Report: Minorities Suffer Inequalities in Access to Green Space in Southern California
The City Project has released its policy report, Healthy Parks, Schools and Communities: Green Access and Equity for Southern California, which maps and analyzes park access and equity in nine counties in Southern California using narrative analyses, geographic information system (GIS) mapping tools, and demographic and economic data.
While there is an abundance of green space throughout Southern California as a whole, not all residents enjoy equal access to these resources, according to the report, which is in English and Spanish.
Children of color—including Latinos—living in poverty with no access to a car suffer first and worst in terms of access to green space and opportunities for physical activity in the nine counties and Southern California overall.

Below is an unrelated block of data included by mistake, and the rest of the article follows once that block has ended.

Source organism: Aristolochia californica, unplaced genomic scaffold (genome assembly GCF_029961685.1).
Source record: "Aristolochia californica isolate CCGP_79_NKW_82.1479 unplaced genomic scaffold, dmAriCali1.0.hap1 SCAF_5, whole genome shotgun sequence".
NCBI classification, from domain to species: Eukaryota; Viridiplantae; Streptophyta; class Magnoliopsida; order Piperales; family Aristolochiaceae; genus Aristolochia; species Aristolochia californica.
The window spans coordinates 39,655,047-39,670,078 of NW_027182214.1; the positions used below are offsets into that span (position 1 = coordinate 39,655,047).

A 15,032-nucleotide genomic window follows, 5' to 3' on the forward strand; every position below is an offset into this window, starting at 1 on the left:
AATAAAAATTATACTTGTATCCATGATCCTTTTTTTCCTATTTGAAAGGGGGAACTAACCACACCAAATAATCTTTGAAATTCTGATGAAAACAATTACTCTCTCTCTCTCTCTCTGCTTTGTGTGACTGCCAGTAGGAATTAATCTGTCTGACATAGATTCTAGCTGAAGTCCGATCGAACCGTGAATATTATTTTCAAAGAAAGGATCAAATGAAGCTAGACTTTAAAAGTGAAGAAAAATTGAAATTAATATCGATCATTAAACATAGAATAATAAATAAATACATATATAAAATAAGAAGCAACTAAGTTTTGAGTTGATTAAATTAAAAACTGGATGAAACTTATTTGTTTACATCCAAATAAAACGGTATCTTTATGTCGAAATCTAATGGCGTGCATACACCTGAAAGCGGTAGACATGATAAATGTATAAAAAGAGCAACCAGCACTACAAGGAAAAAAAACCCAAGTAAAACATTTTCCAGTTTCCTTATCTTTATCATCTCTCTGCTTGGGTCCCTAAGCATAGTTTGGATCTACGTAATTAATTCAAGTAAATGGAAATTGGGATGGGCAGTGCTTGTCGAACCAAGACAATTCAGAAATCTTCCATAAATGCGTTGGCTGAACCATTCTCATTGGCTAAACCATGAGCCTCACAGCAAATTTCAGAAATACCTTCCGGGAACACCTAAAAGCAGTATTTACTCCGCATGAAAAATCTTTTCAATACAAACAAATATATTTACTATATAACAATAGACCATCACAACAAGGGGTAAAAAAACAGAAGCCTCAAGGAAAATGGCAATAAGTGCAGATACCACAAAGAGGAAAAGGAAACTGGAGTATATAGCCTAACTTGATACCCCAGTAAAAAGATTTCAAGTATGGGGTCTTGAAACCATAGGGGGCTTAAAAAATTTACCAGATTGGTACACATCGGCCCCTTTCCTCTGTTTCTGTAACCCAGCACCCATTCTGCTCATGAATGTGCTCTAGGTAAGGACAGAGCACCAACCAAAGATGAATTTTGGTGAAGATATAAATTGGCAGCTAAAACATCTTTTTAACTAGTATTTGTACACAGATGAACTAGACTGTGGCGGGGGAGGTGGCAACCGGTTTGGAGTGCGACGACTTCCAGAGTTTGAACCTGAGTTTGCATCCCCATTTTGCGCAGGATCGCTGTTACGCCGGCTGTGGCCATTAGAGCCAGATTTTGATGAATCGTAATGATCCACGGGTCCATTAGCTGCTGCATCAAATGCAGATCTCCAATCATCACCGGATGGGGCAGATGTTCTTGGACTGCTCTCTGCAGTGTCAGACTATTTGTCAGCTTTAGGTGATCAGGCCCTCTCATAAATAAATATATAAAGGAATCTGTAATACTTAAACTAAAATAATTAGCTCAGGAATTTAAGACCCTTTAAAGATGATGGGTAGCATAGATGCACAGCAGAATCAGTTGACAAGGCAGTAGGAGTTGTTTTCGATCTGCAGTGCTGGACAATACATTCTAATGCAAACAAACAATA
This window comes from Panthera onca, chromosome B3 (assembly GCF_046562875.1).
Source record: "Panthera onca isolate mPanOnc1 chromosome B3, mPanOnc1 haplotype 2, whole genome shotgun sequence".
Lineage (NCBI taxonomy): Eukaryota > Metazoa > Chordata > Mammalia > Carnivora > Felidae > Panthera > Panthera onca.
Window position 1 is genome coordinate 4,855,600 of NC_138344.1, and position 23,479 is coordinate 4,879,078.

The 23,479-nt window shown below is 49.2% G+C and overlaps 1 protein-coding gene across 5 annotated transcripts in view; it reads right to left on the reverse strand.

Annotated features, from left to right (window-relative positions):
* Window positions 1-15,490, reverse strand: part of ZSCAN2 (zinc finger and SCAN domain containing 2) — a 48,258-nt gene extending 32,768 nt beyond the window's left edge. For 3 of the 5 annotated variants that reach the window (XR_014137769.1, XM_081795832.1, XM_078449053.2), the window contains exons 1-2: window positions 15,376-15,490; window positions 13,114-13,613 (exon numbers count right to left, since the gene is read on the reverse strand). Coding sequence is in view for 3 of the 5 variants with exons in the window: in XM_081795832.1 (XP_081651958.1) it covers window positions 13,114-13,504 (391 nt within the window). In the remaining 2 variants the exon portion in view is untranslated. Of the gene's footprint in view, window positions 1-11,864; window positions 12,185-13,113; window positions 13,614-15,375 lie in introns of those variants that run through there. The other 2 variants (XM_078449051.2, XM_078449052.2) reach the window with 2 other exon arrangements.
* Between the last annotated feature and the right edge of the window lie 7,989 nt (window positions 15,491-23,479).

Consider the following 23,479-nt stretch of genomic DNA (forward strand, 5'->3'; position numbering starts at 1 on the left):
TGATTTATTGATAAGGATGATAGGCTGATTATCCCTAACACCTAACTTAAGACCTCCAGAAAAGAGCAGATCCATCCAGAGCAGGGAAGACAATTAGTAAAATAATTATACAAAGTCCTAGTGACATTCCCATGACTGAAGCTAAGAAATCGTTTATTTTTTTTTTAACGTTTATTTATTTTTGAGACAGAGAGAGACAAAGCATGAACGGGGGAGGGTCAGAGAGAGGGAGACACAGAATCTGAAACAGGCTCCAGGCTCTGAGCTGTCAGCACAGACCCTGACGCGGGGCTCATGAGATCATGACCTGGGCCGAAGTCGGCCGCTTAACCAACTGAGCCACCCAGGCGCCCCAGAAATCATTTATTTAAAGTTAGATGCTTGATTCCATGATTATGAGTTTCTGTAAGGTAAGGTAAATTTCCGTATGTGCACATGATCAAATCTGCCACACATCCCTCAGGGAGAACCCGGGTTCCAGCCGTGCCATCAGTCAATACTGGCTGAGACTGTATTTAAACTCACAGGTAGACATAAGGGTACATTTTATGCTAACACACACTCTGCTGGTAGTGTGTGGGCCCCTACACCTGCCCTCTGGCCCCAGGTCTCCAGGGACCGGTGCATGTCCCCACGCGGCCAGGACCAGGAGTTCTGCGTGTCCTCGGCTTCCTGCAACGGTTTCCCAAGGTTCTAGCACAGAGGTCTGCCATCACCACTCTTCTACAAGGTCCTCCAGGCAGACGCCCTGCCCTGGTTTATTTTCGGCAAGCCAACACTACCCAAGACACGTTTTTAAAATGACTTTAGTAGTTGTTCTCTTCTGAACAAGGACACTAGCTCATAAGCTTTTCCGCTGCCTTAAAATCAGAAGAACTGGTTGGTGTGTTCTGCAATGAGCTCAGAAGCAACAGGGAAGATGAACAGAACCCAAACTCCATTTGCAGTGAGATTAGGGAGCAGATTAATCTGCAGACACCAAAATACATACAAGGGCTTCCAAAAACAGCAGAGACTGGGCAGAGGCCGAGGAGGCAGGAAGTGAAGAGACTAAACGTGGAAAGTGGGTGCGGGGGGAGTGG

Health and quality of life disparities follow the same pattern as green access disparities.
But the report’s recommendations could initiate a discussion about the benefits of equality overall and in parks, the values of which include the simple joys of playing in the park or school field; physical, psychological and social health; improved academic performance; positive alternatives to gangs, crime, drugs, and violence; and economic vitality for all.
“The work of The City Project and their community partners can spur new parks and recreation areas like walking paths and gardens in underserved neighborhoods, as well as joint-use agreements between schools and parks, and the recognition of green space access in local planning and policy documents,” said Diana Bonta of Kaiser Permanente.